As per consultancy firm Hotelivate, approximately Rs 50,000 crore worth of outstanding loans are attached to hotel real estate. A 50 per cent delinquency would result in Rs 25,000 crore of loans turning bad. Though the exposure of banks towards hospitality is still relatively low as compared to transportation, trade and non-banking financial services (NBFCs), the amount of defaults in hotels could be significantly higher than other sectors with large exposure.
That's largely due to the shutdown of business for 75 days. Even now, only 40 per cent of the branded hotels have opened up since the government allowed them to operate from June 8. Those who are running have witnessed tepid business with occupancies of 15-20 per cent. The outlook for the sector remains weak as the fear of getting infected continues to weigh heavily on the mindset of travellers. On top of that, nearly 50 per cent of hotel costs are fixed which makes it extremely challenging for hoteliers to run operations and meet their debt obligations at the same time.
Unlike infrastructure and power sectors, hospitality was never known for high rate of delinquencies. Because of the high cost of land and construction, most of hotel developments in India are funded through debt. Yet, the cases of defaults were relatively lower. Besides some prominent cases like Hotel Trident in Hyderabad and Viceroy Hotels in Bengaluru, the sector has largely managed to stay away from getting a bad name in the banking circles.
But that's set to change. "It's likely that most of the sector's distress is recent. This means that these loans will turn non-performing assets (NPA) in the December 2020 quarter. There will be a lot of restructuring and consolidation then," says Ashwin Bishnoi, partner (corporate restructuring and insolvency practice) at Khaitan & Co. He says that a high percentage of loans in the sector are under the moratorium scheme of the RBI.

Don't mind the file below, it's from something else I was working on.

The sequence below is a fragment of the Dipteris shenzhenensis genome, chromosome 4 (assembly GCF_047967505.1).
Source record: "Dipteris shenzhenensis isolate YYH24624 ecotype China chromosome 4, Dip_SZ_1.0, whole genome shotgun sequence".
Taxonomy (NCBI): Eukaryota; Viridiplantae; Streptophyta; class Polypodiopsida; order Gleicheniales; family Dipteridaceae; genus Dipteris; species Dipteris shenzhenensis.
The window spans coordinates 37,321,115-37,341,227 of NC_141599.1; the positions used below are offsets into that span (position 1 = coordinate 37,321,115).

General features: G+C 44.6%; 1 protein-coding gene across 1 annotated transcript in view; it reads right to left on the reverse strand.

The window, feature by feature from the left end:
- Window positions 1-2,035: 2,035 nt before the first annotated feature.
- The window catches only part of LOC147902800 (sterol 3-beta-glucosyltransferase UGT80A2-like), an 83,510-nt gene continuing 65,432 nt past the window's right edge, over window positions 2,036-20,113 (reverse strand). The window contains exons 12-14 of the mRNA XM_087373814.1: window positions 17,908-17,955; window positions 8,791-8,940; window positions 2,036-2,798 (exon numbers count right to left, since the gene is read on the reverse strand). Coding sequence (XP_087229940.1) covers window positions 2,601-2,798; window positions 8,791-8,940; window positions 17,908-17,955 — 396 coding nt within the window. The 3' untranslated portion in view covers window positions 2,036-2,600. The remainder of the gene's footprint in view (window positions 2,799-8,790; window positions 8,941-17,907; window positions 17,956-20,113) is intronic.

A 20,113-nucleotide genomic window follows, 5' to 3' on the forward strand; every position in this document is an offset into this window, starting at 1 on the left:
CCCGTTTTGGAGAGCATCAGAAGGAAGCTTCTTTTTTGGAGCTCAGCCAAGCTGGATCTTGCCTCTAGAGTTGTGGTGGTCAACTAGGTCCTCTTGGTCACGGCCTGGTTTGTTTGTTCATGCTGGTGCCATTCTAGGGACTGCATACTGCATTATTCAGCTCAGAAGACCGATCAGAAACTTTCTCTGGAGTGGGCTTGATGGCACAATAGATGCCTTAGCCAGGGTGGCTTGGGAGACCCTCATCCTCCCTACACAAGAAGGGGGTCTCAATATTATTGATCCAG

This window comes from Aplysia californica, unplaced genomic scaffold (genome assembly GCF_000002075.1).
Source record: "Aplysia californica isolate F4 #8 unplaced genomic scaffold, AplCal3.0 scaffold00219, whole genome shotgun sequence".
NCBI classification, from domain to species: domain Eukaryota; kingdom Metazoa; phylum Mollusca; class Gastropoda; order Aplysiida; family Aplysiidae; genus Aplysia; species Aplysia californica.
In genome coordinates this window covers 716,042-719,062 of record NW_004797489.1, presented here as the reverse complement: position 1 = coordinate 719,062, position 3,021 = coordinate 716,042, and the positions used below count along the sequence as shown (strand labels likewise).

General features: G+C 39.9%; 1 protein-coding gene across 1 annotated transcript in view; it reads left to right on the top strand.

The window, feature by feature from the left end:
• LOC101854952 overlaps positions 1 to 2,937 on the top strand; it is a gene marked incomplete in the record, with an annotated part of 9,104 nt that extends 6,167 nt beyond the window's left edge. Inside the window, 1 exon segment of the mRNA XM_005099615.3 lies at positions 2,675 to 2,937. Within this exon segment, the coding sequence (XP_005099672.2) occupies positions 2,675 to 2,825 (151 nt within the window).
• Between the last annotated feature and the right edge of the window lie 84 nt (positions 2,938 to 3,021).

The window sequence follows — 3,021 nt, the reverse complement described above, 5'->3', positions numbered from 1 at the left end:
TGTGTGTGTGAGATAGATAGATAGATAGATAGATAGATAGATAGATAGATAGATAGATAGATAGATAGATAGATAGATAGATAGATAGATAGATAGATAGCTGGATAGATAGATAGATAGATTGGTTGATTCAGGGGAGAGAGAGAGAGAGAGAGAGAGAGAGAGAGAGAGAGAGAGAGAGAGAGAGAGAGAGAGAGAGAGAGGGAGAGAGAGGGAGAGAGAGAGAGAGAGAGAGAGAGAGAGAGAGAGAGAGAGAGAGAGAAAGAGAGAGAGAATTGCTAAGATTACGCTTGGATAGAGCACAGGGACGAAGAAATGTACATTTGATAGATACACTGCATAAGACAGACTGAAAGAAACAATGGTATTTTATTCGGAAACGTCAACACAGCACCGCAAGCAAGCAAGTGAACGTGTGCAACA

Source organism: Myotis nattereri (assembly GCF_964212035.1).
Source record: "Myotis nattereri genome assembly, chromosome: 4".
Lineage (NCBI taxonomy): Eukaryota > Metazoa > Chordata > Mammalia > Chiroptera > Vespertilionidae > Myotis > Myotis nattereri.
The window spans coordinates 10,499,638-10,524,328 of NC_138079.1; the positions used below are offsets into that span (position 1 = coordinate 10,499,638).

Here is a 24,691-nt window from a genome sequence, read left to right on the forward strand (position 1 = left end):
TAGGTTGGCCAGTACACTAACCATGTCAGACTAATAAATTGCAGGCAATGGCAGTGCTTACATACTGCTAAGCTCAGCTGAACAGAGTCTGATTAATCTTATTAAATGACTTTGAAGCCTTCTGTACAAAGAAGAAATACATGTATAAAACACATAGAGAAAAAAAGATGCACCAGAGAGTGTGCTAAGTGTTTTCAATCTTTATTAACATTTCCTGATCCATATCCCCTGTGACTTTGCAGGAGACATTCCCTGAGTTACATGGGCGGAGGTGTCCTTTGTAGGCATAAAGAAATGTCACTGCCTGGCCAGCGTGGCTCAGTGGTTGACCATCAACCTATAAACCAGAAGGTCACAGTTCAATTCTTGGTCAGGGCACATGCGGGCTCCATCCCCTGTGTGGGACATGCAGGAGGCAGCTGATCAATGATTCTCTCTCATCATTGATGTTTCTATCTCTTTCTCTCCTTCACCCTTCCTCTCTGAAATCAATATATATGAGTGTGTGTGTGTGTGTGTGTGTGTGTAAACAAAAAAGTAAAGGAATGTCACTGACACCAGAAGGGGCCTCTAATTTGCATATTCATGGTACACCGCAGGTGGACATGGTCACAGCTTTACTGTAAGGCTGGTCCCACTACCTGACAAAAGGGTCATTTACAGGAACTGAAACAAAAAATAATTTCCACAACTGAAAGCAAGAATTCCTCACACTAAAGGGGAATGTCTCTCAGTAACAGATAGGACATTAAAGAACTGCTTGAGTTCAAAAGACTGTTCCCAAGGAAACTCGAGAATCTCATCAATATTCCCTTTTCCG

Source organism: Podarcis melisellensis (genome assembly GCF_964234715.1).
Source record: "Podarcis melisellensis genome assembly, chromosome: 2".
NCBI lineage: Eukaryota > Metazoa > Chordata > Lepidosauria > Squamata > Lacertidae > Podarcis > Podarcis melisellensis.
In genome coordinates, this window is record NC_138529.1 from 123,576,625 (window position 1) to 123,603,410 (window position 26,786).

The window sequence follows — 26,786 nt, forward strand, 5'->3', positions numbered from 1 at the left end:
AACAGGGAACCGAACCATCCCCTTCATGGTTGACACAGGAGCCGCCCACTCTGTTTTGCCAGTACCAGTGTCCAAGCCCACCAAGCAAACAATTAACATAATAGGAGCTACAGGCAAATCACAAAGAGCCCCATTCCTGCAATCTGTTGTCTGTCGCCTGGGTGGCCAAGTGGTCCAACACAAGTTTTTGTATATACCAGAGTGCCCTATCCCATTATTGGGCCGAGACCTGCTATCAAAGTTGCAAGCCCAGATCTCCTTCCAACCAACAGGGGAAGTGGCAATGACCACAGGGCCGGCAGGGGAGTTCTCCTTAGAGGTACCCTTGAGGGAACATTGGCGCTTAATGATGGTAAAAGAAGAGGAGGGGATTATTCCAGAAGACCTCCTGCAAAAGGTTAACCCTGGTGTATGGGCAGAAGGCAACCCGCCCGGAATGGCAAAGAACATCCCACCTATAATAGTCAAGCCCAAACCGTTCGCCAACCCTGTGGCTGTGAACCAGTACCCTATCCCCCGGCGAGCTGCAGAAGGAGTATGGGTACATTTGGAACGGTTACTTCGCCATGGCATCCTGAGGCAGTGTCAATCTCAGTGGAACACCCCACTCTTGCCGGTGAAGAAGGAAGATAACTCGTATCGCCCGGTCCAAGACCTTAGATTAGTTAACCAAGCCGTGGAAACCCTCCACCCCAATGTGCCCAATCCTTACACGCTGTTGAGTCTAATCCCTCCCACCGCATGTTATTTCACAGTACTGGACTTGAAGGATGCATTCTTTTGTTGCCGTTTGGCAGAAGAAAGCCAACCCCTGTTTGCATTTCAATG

As per RBI rules, the loan defaults are classified into three categories: 0-30 days (Special Mention Account-0), 31-60 days (SMA-1) and 61-90 days (SMA-2). The banks are allowed to start resolution or bankruptcy proceedings against defaulters within 30 days of default. Last year, the Supreme Court gave a relief to defaulters when it asked RBI to stop the resolution process just one day after the default.
Hotel owners are running against time as government's relief in the form of suspending Insolvency and Bankruptcy Code (IBC) provisions for six months is ending on September 25. That means lenders can initiate insolvency proceedings against defaulting hoteliers from September 25 onwards unless the government decides to extend the deadline further till March 25, 2021.
"The problem is that even if hotelier defaults for 30 days with a particular bank, no other bank would lend him money. That's worrying because in the current circumstances, hotels need working capital loans for short-term expenses which they would not be able to meet from usual business operations. The salaries and vendor payments would then be stuck, and this is going to have a cascading effect on the economy," says Siddharth Thaker, managing partner at Prognosis Global Consulting.
A large hotelier, on condition of anonymity, says that the sector has thus far been neglected by the government despite repeated requests from his industry peers. "The debt servicing holiday has been extended to everybody. We have been asking for a hospitality-focussed debt relief fund to ease out the pressure since it's going to be a long journey to recovery," he says.
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